Tags: Feds: | How | Let | 100 | Terror | Suspects | Get

Feds: How We Let 100 Terror Suspects Get Visas

Wednesday, 27 November 2002 12:00 AM

The department, however, revoked their visas on realizing the mistake and prevented them from coming to the United States.

State Department spokesman Philip Reeker said the General Accounting Office discovered this mistake while looking into issues surrounding the Sept. 11 attacks and visa issuance.

During summer 2002, he said, the department received notice from intelligence agencies that about 700 out of more than 23,000 applicants who were being reviewed under a new program called "Visa Condor" should be "considered problematic for visa issuance."

At the time, the department had an arrangement with agencies such as the FBI, which allowed a consular officer to issue the visa if no negative information was received about an applicant within 30 days after that applicant had been blocked for review.

About 100 of those visa applicants, identified as suspected terrorists by U.S. intelligence agencies, were issued visas under this arrangement because the 30-day waiting period had expired before the State Department heard from law enforcement officials.

"So we immediately took steps to revoke all of those visas upon receiving the message from the task force of the security concerns. We sent notices to the applicant and notified the Immigration and Naturalization Service of the Department of Justice," said Reeker.

Since then, he said, the department has decided that the 30-day waiting period would no longer apply. "Now we wait until we have an affirmative response from the agencies, rather than the agreement where we would wait 30 days and in the absence of a negative response, we could to ahead and issue the visa," he said.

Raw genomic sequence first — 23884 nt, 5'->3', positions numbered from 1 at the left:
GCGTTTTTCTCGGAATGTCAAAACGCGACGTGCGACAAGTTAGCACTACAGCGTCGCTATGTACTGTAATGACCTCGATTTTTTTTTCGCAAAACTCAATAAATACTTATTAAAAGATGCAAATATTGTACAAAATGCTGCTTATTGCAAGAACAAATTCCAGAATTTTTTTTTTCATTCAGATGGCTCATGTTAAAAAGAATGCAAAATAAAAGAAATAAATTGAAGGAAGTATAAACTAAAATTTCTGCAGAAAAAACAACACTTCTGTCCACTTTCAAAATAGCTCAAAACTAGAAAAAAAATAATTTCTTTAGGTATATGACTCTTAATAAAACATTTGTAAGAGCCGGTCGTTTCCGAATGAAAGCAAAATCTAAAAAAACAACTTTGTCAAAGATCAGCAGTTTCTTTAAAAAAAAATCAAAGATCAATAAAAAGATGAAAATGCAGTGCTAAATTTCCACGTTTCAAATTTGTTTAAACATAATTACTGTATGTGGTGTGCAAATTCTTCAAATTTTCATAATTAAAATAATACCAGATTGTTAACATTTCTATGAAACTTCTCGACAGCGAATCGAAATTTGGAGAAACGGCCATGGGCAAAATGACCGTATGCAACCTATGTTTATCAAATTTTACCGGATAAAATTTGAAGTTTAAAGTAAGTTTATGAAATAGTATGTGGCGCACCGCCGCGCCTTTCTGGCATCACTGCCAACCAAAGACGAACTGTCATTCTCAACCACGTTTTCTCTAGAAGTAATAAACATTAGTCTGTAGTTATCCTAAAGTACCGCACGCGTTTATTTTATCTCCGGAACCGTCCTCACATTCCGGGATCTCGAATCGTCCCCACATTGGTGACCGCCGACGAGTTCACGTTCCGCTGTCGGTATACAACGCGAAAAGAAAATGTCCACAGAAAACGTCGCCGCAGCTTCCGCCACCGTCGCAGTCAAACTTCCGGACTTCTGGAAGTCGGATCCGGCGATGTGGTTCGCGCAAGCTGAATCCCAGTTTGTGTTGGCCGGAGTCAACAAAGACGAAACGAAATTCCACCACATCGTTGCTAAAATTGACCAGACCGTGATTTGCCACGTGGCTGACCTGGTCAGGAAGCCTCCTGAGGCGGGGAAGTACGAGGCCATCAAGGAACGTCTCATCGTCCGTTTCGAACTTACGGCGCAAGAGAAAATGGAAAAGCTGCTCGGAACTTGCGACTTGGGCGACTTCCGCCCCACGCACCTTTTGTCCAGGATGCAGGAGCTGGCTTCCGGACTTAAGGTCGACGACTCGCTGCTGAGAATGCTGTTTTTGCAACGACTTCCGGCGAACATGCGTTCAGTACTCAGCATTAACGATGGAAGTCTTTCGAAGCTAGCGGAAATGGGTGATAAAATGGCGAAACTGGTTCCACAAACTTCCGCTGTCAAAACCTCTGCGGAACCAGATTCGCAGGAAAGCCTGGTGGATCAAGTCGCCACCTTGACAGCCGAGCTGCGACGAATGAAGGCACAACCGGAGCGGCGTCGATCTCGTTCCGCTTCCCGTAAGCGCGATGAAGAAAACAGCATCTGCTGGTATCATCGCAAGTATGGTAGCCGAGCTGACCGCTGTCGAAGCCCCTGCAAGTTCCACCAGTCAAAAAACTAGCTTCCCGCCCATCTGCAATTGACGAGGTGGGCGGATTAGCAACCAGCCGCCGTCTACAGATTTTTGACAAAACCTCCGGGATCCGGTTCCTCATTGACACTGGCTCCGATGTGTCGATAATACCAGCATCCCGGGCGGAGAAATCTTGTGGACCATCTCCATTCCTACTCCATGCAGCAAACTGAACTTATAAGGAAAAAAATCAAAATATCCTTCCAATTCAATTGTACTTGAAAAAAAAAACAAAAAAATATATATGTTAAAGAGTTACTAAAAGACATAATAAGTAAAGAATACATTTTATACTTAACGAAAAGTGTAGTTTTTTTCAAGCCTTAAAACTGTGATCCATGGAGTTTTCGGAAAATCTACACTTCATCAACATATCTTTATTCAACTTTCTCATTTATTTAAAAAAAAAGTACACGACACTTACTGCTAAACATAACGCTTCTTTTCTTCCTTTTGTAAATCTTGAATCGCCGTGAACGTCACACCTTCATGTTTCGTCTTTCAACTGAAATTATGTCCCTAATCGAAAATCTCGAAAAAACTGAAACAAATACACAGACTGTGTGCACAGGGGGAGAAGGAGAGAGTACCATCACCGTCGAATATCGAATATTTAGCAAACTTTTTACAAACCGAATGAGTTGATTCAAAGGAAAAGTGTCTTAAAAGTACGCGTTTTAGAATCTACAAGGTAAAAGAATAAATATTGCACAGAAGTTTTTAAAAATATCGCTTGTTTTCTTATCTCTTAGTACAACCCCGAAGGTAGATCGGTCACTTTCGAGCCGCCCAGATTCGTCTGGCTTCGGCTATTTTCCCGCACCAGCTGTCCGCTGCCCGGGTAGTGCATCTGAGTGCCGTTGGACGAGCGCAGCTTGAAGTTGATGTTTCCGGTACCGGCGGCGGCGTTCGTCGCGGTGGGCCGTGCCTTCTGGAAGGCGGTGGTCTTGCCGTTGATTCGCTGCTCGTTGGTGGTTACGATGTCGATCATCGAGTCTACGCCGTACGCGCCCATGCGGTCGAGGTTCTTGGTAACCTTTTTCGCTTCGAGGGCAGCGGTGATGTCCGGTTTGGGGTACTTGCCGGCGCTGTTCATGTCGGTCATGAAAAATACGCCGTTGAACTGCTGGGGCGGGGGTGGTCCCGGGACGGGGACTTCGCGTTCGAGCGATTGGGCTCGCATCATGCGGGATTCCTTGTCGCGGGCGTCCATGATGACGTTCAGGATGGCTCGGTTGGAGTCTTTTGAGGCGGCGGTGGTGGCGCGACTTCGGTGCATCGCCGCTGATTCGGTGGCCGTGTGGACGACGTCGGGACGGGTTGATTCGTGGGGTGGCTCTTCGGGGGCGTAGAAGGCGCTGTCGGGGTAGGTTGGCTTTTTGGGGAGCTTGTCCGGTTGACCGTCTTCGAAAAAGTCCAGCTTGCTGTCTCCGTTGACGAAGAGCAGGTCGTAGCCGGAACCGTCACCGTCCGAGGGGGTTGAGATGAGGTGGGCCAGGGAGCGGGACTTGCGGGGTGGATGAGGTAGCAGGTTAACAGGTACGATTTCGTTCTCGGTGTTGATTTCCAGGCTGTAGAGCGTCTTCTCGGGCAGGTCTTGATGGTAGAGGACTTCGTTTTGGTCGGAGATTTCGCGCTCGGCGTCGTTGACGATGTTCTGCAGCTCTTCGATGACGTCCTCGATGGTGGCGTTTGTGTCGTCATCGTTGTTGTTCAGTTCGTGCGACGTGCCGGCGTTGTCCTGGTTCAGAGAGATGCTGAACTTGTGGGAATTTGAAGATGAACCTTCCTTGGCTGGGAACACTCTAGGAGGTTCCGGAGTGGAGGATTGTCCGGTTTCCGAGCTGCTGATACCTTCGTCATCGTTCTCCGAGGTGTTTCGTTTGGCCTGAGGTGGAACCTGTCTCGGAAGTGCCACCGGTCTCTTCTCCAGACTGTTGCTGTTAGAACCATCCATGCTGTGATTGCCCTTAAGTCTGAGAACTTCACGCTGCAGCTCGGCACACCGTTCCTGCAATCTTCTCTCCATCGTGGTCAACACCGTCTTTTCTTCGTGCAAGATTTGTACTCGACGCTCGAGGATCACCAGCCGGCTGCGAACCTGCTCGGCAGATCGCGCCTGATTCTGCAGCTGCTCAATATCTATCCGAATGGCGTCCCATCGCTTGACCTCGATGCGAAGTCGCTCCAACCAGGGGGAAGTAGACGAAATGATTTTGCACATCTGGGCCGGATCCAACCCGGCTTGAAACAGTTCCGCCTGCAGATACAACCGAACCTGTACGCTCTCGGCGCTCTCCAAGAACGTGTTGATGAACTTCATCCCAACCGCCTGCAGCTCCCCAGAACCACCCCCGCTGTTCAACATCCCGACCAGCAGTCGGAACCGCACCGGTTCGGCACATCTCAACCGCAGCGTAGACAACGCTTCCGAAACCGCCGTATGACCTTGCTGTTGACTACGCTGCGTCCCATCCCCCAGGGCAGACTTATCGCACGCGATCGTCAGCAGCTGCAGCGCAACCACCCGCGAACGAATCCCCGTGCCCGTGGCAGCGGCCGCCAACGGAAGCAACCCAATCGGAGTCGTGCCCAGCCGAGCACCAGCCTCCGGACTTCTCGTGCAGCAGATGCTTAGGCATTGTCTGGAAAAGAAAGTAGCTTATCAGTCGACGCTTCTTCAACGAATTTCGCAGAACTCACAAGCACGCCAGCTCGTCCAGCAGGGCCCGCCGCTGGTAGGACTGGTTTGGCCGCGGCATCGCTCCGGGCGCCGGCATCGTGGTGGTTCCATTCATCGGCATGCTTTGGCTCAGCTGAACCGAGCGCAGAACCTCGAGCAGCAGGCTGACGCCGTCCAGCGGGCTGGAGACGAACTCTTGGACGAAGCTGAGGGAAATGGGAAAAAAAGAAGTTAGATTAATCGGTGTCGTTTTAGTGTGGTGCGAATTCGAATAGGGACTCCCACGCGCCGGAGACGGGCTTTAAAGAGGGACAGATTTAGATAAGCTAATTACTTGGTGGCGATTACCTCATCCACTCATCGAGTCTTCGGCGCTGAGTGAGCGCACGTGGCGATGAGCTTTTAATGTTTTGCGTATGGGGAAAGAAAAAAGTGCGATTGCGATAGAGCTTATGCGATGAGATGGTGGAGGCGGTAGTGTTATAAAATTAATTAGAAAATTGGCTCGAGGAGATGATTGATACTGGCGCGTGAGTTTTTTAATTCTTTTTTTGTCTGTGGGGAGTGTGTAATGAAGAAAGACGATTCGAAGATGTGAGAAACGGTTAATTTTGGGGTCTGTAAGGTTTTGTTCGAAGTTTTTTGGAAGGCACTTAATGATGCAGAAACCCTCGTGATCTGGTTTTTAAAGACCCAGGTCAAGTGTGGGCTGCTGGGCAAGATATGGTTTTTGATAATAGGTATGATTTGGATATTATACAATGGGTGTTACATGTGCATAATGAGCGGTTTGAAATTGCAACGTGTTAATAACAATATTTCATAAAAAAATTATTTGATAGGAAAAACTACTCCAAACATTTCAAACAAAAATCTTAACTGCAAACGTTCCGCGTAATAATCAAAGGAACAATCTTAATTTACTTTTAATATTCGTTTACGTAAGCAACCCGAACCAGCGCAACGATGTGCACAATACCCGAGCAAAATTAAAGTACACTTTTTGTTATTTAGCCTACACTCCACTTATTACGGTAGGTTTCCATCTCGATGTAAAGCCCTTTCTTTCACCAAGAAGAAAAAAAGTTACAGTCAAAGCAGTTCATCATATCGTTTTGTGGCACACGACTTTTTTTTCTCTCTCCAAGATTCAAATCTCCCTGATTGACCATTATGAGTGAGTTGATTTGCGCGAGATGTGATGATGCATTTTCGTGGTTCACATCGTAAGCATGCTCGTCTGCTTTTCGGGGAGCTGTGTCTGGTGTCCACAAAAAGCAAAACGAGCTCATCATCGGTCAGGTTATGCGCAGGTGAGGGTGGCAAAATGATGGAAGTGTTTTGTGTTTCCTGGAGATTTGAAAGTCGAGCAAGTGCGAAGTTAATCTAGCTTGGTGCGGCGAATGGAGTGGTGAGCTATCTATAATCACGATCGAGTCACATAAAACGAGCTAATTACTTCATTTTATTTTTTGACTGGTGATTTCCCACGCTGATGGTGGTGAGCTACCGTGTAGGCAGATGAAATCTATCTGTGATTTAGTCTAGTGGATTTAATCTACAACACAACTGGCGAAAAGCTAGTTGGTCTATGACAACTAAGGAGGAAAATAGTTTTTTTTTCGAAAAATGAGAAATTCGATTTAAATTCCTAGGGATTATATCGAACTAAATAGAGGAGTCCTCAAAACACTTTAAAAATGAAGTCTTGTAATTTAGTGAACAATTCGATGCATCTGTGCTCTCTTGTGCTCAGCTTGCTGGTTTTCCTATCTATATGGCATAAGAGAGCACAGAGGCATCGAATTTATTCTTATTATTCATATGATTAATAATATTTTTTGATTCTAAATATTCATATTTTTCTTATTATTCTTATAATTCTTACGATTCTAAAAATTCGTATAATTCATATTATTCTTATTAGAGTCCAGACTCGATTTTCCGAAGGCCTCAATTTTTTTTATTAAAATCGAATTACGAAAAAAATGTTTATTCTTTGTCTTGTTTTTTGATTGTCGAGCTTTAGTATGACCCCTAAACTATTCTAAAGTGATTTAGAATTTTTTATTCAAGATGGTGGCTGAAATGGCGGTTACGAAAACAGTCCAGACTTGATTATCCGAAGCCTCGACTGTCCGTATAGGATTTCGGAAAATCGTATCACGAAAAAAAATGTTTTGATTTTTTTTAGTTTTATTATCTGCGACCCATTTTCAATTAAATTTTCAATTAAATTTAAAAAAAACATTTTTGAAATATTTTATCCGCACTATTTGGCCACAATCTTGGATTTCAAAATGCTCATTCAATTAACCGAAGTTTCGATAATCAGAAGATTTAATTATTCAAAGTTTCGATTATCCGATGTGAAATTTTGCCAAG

Reeker said a State Department team was in Jordan to probe alleged visa fraud and the apparent suspension of a U.S. diplomat.

"We became aware of some allegations, and we sent a team immediately to further develop the actual facts there," he said.

He said he couldn't give more information about the inquiry until he heard from the team.

Copyright 2002 by United Press International.

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The department, however, revoked their visas on realizing the mistake and prevented them from coming to the United States. State Department spokesman Philip Reeker said the General Accounting Office discovered this mistake while looking into issues surrounding the Sept. 11...
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2002-00-27
Wednesday, 27 November 2002 12:00 AM
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